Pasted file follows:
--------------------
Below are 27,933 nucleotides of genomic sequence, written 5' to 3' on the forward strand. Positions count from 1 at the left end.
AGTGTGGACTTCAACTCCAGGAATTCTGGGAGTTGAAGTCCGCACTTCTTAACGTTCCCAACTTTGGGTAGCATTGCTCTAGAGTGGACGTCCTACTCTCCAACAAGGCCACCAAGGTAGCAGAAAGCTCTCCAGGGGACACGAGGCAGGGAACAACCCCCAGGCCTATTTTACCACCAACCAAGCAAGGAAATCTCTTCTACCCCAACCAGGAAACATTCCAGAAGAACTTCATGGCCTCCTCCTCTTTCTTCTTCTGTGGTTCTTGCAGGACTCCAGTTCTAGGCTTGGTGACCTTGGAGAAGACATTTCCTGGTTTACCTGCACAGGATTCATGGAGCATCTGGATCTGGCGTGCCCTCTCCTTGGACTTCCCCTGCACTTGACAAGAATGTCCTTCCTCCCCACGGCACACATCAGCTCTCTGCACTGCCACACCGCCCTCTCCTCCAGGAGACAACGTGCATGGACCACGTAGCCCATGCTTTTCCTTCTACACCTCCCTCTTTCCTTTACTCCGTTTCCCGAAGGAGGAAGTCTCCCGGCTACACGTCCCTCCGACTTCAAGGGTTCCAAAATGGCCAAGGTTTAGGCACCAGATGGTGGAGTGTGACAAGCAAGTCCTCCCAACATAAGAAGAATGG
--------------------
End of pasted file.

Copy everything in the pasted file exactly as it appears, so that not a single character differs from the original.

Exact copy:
Below are 27,933 nucleotides of genomic sequence, written 5' to 3' on the forward strand. Positions count from 1 at the left end.
AGTGTGGACTTCAACTCCAGGAATTCTGGGAGTTGAAGTCCGCACTTCTTAACGTTCCCAACTTTGGGTAGCATTGCTCTAGAGTGGACGTCCTACTCTCCAACAAGGCCACCAAGGTAGCAGAAAGCTCTCCAGGGGACACGAGGCAGGGAACAACCCCCAGGCCTATTTTACCACCAACCAAGCAAGGAAATCTCTTCTACCCCAACCAGGAAACATTCCAGAAGAACTTCATGGCCTCCTCCTCTTTCTTCTTCTGTGGTTCTTGCAGGACTCCAGTTCTAGGCTTGGTGACCTTGGAGAAGACATTTCCTGGTTTACCTGCACAGGATTCATGGAGCATCTGGATCTGGCGTGCCCTCTCCTTGGACTTCCCCTGCACTTGACAAGAATGTCCTTCCTCCCCACGGCACACATCAGCTCTCTGCACTGCCACACCGCCCTCTCCTCCAGGAGACAACGTGCATGGACCACGTAGCCCATGCTTTTCCTTCTACACCTCCCTCTTTCCTTTACTCCGTTTCCCGAAGGAGGAAGTCTCCCGGCTACACGTCCCTCCGACTTCAAGGGTTCCAAAATGGCCAAGGTTTAGGCACCAGATGGTGGAGTGTGACAAGCAAGTCCTCCCAACATAAGAAGAATGG